ESG Activists Take On Food Without Knowing Food Production
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As a corporate engagement firm, part of our job is staying up-to-date on the activist zeitgeist. We read thousands of corporate proposals every year, and as a result we often find trends under the radar that other groups tend to miss. Recently, we’re seeing a concerning new trend: ESG activists are using their utopian ideals to attack the modern food production industry.

I don’t mean merely attacks on meat in favor of plant-based products, although such crusades have caught the movement’s fancy before against brands like Starbucks. This year, we’re seeing proposals that increasingly target companies’ agricultural procedures for everything from meat and poultry to eggs, and pushing for a faster and faster transition to what’s been dubbed “sustainable” food. Activists are taking demands to the biggest names in food distribution and arguing that their solutions are the ethical way forward for modern businesses.

The problem? Their premises are dead wrong.

Let’s be clear: sustainable food is not de facto a bad thing. Some of the practices activists are pushing for are perfectly defensible in and of themselves, including cage-free eggs at Wendy’s and the importance of animal welfare in McDonald’s poultry. Under the framework of shareholder capitalism, companies work for shareholders, and there’s nothing keeping companies from transitioning to sustainable food if it’s in the best interest of the company and creating shareholder return. There’s good evidence to support the case for companies committing to sustainability, particularly in areas where existing practices incentivize inefficiency. Efficient systems of food production not only build shareholder returns but increase the global food supply and our ability to feed billions across the globe. So, where exactly does this all go wrong?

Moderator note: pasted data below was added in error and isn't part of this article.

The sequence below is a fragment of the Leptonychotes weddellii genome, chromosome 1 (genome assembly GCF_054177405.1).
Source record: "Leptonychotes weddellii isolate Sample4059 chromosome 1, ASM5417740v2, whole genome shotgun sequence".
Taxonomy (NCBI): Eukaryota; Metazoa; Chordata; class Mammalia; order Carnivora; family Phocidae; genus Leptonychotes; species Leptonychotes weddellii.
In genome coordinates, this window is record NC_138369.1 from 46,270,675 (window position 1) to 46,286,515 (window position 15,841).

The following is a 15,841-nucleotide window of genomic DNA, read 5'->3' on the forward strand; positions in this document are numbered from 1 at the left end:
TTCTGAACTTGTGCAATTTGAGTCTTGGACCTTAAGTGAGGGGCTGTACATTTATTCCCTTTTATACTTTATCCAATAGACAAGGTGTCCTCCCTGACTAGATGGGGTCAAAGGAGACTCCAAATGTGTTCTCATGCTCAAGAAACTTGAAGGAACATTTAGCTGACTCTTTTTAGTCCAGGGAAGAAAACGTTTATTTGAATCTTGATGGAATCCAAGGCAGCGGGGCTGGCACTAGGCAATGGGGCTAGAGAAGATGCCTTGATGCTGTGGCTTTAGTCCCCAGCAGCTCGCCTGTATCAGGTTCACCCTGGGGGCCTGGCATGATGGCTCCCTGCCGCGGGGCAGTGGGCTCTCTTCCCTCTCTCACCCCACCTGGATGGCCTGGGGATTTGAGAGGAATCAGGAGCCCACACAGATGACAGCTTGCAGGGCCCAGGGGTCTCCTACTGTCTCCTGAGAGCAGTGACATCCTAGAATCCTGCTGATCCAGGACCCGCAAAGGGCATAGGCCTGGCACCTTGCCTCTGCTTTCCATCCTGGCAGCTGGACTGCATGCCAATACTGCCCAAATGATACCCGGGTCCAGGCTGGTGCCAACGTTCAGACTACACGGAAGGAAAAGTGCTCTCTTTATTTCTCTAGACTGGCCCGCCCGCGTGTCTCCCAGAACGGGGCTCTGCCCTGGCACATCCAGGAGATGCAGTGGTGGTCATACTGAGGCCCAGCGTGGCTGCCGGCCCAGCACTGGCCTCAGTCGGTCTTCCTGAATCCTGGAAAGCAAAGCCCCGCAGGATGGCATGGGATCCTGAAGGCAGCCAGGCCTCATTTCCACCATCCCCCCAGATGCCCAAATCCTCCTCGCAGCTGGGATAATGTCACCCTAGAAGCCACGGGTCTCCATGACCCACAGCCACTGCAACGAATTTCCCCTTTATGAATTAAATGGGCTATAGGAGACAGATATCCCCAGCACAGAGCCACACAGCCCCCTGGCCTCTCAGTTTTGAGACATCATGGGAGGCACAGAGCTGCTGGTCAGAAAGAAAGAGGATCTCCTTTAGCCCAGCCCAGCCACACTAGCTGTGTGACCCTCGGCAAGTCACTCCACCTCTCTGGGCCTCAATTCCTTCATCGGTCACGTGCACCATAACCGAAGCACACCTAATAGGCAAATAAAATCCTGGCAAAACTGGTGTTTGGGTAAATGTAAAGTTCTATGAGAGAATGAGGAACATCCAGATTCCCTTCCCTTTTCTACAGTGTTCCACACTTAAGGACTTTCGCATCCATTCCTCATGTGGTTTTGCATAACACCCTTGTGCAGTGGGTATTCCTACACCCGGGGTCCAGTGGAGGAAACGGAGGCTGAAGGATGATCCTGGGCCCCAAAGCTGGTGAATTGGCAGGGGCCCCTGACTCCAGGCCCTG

Simply put: because businesses want sustainability on a business timeline, and activists want sustainability on an activist timeline. For an example, let’s look at the case of Walmart. An activist proposal at yesterday’s annual meeting pushed the company towards phasing out gestation crates, small cells in which breeding pigs are kept during pregnancy, in its pork supply. Management stood against the proposal (it didn’t pass), but the revealing moment came when we asked them about the rationale. Unsurprisingly, Walmart’s reticence to side with activists was over the increased costs associated with speeding up the timeline.

“We’ve engaged suppliers, veterinary scientists, NGOs, farmers, to determine the right way to move forward,” said Walmart chief sustainability officer Kathleen Mclaughlin. “The transition’s in motion—but it’s expensive.” Further, Walmart’s response in its proxy laid out the issue even more clearly: “The market does not currently support a speedy transition away from the use of

gestation crates.” If Walmart is committed to achieving sustainability on a timeline it’s determined to be economically beneficial, what basis do activists have to say that such a timeline simply isn’t good enough?

What basis, indeed. The truth of the matter is, activists like the ones assailing Walmart don’t need a basis for their claims. They view unquestioned deference to environmental and social concerns as the ultimate goal of corporate governance—and if shareholder returns suffer because of a botched sustainability timeline, so be it. That’s the framework of activists, and this unserious approach illustrates with perfect clarity why companies aren’t buying into their solutions. Businesses that make the transition to sustainable food production practices aren’t doing it out of the goodness of their heart, but out of a belief that augmenting brand growth and generating returns for the shareholders they ultimately work for is the real definition of sustainability. And that definition couldn’t be further from the minds of ESG activists, even if they’re using the same words.

Isaac Willour is a corporate relations analyst at Bowyer Research, and an award-winning journalist focusing on race, culture, and American conservatism. He can be found on X @IsaacWillour. For more information, visit

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